It’s only taken a couple of generations …
With the speed technology has changed, we’ve gone from an analog to a digital world in the blink of an eye. The World Wide Web has only existed since 1989, but in that time computers have gone from a common fixture of the workplace to a ubiquitous device we carry in our pockets. It’s taking a toll on our psyches.
And no one is more vulnerable than teens.
Teens are in a vulnerable place in their lives, and digital addiction can be a huge problem for them. To find out more I interviewed Elise Thrift, LPC, the clinical director for Shepherd’s Hill Academy, a boarding school for teens in crisis. She had some interesting insights on what we can expect in the next year as far as teen digital addictions.
Social Media Narcissism
“Overuse of social networking is a huge part of what we have to combat at Shepherd’s Hill,” says Thrift. “We’ve seen some of these teens be deeply affected psychologically by social platforms. Moreover, they can also be at danger through some of the connections they have formed online.”
Instagram is one of the major offenders, with the primarily visual-based nature of the platform appealing to teenagers. One study found that for people who had a positive self-image and were more agreeable and conscientious, Instagram use were less likely to use it badly.
Conversely, people who have a negative self-image or aren’t really comfortable in their own skin were more likely to have problems with addiction, relying on other people’s image of themselves to determine their own self-worth.
This can be deeply destructive for teens, who are at a vulnerable time of their lives. The same study notes that peer judgments affect beauty norms and self-image, especially among teenage girls. There are not a lot of studies so far on how social media affects teens but the studies that exist indicate that for at-risk teens it can exacerbate problems that already exist. Instagram is just one of the platforms that can hurt.
Online games like Fortnite have exploded in popularity among teenagers. The game Fortnite has passed 250 million registered users, becoming a global phenomenon. Other games like League of Legends, PlayerUnknown’s Battlegrounds, Hearthstone, Minecraft, Rocket League and Apex Legends all have huge player counts as well. Online gaming is here to stay, and teens are among its most ardent devotees.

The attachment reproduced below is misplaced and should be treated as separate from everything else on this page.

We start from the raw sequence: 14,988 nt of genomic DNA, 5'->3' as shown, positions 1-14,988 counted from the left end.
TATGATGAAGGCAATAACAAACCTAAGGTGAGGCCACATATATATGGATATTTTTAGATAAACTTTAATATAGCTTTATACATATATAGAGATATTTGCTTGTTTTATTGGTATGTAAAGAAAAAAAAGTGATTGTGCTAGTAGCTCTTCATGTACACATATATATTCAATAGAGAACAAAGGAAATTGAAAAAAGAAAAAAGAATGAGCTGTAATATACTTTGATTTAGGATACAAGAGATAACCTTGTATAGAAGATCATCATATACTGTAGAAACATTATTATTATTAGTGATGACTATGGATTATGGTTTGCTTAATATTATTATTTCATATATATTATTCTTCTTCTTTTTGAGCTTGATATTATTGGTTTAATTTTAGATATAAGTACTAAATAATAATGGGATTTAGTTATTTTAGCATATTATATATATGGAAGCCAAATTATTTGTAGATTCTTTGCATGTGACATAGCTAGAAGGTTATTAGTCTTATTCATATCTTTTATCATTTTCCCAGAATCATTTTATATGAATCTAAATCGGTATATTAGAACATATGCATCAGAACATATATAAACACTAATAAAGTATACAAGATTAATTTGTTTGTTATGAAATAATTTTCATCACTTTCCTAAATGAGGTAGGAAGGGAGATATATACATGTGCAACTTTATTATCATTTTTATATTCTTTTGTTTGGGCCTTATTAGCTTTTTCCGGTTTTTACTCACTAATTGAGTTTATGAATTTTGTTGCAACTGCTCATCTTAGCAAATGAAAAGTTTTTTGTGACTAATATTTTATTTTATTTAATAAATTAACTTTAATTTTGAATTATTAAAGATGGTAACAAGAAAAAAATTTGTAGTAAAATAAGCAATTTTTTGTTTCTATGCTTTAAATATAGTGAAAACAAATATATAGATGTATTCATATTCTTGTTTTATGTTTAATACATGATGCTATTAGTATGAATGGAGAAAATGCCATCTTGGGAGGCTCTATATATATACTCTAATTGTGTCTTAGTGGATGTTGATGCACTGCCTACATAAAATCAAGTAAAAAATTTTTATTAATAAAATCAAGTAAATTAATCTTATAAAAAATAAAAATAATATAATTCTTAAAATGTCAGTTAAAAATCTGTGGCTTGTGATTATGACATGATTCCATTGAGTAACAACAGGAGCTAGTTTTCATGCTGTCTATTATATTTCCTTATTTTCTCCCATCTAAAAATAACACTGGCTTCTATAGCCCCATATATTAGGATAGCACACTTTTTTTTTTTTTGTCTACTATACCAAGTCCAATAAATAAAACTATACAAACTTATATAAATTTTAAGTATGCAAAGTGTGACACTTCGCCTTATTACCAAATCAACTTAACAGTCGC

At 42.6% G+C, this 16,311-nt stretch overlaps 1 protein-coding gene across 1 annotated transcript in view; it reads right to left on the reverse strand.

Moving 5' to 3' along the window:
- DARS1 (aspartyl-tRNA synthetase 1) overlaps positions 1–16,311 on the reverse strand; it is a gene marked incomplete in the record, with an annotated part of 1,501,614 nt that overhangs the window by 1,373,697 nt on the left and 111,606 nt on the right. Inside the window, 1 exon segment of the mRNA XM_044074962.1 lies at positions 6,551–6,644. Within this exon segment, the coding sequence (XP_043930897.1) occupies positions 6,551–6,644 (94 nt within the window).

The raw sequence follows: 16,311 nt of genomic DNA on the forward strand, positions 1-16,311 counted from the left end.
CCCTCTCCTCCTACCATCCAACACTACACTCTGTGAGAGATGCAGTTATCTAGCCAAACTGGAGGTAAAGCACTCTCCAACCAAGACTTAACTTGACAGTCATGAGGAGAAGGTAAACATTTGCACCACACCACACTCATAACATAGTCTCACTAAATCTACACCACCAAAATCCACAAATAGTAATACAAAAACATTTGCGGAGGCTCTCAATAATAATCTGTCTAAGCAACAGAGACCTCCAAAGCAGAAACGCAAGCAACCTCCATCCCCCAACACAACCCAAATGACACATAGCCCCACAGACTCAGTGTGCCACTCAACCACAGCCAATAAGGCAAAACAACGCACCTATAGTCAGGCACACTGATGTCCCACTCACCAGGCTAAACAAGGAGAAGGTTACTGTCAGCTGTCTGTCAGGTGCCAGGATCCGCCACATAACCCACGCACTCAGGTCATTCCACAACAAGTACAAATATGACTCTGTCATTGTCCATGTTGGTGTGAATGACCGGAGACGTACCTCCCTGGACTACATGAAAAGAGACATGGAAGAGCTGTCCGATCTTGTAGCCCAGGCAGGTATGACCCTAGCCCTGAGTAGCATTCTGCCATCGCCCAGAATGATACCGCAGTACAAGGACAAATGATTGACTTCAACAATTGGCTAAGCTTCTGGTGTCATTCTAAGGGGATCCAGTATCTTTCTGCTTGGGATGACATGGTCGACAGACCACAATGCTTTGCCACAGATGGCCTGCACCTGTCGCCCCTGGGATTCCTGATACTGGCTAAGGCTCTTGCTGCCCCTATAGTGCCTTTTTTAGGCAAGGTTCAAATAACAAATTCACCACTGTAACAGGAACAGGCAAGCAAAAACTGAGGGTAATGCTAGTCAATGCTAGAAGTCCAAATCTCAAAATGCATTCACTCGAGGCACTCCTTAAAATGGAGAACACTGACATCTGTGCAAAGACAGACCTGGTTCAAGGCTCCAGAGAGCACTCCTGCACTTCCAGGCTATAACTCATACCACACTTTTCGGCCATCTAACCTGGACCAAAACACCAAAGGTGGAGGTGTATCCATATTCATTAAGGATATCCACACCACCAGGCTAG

“A lots of the kids we serve have gaming addictions,” Thrift says.
“They’re playing for hours and hours every day, streaming with friends and spending their off hours researching strategy. Every waking moment is consumed by the game. That sort of obsession is becoming more common. This greatly affects their ability to function on a day-to-day basis. The lack of sleep alone from this amount of gaming can impact them emotionally, behaviorally, socially and academically.”
Gaming disorder has been added as a proposal to the DSM-5 guidelines, though the ICD-11 World Health Organization proposal suggests problems with adding it as a psychological pathology. Nevertheless there’s real concern among health officials about the negative impact addiction to these games can bring, especially for vulnerable young minds.
Some countries like China and Korea have already taken steps to recognize it. This type of digital addiction shows no sign of abating, and will probably only continue to grow.
95 percent of teens in the United States own a smartphone, and 45 percent say they’re online “almost constantly,” according to one Pew Research poll.
“We’re handing a portal to the entire world to our teens and saying ‘here you go, use this responsibly,’ says Thrift. “Is it any wonder so many of these kids deal with issues that stem from that always-on access?”
Tech has moved so fast that in a generation we’ve gone from computers being desk-bound to in everyone’s pocket. There’s little study on this kind of societal change because we don’t have long-term results, but one NIH study found that screen time was literally changing the structure of children’s brains. Higher levels of screen time are also linked to other problematic health effects.
Screen time is only going up as our devices get smaller. We’ve gone from PCs to laptops to tablets to smartphones to watches. Where do we go from here? We may only have to wait a couple of years to find out.
Loneliness is a side effect of electronic communication replacing face-to-face communication, as some studies observe. As the smartphone penetration rate continues to rise, gaming grows and social media becomes more common this is only going to be exacerbated.
“We’re seeing an increase in problems where teens just don’t know how to relate to people in face-to-face situations,” Thrift notes. “Our world still places importance on those analog skills, but we’re raising a generation of kids where some of them don’t really know how to communicate without a screen. That means alienation and disconnection.”
All the World’s a Stage
44 percent of teens say they regularly unfriend or unfollow because there’s “too much drama” coming from someone they’re connected to. Positivity on social media is split between people who think social media is a benefit and those who think it’s a hindrance.
“Teens are learning how to cope with their entire lives being public,” says Thrift. “They’re living their lives on a huge stage and they’re still learning how to cope with it. Shepherd’s Hill tries to help the ones who aren’t handling it well.”
As the world becomes more digital, teens are dealing with digital addiction problems across multiple areas of their lives. From gaming to social media to general screen time, these addiction issues look like they may become more problematic in 2020 and moving forward …
We all have a responsibility to make sure they don’t.